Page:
The implementation of single-use systems—which can deliver significant value through added flexibility, improved production
yields, and cost savings—is gaining momentum in the biopharmaceutical manufacturing industry. The initial single-use systems
that gained market acceptance consisted of tubing, bags, filters, and connectors. Today, additional types of disposable technologies
are being used throughout the production cycle. This article discusses how single-use transfer lines can be incorporated into
seed train and final fill applications as well as suite-to-suite transfer operations.
Manufacturers across industries rely on innovative technology to meet two critical production requirements, speed and cost-efficiency.
With the increasing pressure to reduce time to market and costs, biopharmaceutical manufacturers are exploring new technologies
to meet these challenges.
Colder Products Company
With the costs to manufacture a single drug approaching $1 billion and time-to-market ranging from eight to 12 years, biopharmaceutical
manufacturers are under tremendous pressure to commercialize new drugs faster at a lower cost.
To meet these intense market demands, manufacturers are being forced to continuously boost manufacturing speed and efficiency
by relying on innovative technology that can be easily integrated into their existing production processes. One solution that
continues to gain momentum is single-use systems, which can deliver significant value through added flexibility, improved
production yields, and significant cost savings.
The initial single-use systems that gained market acceptance consisted of tubing, bags, filters, and connectors. These systems
were used in bioprocessing facilities for process storage applications and sterile cell culture media. Single-use bioreactors
then entered the market in research and development laboratories and rapidly moved into pilot plants and larger-scale production
facilities as integral systems for seed train scale-up and production.
Now, single-use transfer lines are emerging as yet another option for manufacturers to save time and cost. Unlike hard piping,
the flexible tubing incorporated into single-use transfer lines allows manufacturers to quickly change process steps or convert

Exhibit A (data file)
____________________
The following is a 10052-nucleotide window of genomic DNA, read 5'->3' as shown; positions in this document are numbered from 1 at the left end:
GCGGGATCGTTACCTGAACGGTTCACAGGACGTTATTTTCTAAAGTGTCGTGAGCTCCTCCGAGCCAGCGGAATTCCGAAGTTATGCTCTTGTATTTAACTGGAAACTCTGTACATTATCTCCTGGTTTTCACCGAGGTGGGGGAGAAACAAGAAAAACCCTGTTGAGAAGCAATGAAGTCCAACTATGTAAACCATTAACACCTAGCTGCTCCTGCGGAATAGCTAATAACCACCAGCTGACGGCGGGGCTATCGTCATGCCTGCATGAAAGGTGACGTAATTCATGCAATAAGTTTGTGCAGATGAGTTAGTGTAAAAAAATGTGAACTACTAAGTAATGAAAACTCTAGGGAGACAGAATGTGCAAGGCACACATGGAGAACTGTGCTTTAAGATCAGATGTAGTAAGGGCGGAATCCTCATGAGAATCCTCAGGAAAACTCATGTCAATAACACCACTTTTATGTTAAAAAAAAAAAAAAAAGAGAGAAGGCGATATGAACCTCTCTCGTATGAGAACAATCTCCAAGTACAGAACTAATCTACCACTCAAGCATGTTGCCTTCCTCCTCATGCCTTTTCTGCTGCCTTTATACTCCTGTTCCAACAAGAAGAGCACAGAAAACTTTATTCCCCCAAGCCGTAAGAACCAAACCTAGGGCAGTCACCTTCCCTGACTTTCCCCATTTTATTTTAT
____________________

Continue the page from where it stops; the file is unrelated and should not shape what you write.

to a new product without costly and time-consuming cleaning and validation. This is a key advantage for multiple-product facilities
in which process requirements change depending on the drug being produced. Innovative manufacturers now incorporate single-use
transfer lines in seed train and final fill applications as well as suite-to-suite transfer operations.
The key benefit of single-use transfer lines is the ability to boost productivity and accelerate the time to market by reducing
the downtime associated with equipment cleaning and validation. Between each production batch, fixed tubing and re-usable
valves must be cleaned to maintain desired sterility. Single-use systems are presterilized and eliminate the need for traditional
cleaning and sterilization. This reduced downtime translates into greater productivity and throughput. Instead of the entire
process being placed on hold for validation, a single-use system can allow the process to be up and running sooner, thereby
increasing output and accelerating the time to market.
Additional cost savings result from reduced labor, chemical, water, and energy demands associated with cleaning and validation.
Not only do single-use systems reduce costs, they also improve the safety of drug development and delivery. Presterilized,
single-use assemblies reduce the risk of cross contamination that may lead to product loss or reduced yields. This benefit
is further magnified for companies that produce multiple products within single facilities.
Modern bioprocessing facilities feature production bioreactors with capacities of 5,000, 10,000 and even 25,000 liters. Scaling
up inoculum from a few million cells in several milliliters of culture to these production volumes is a challenge that requires
aseptic transfer at each point along the seed train. Traditional bioprocessing facilities accomplish scale-up using a dedicated
series of stainless steel bioreactors linked together with valves and rigid tubing (Figure 1).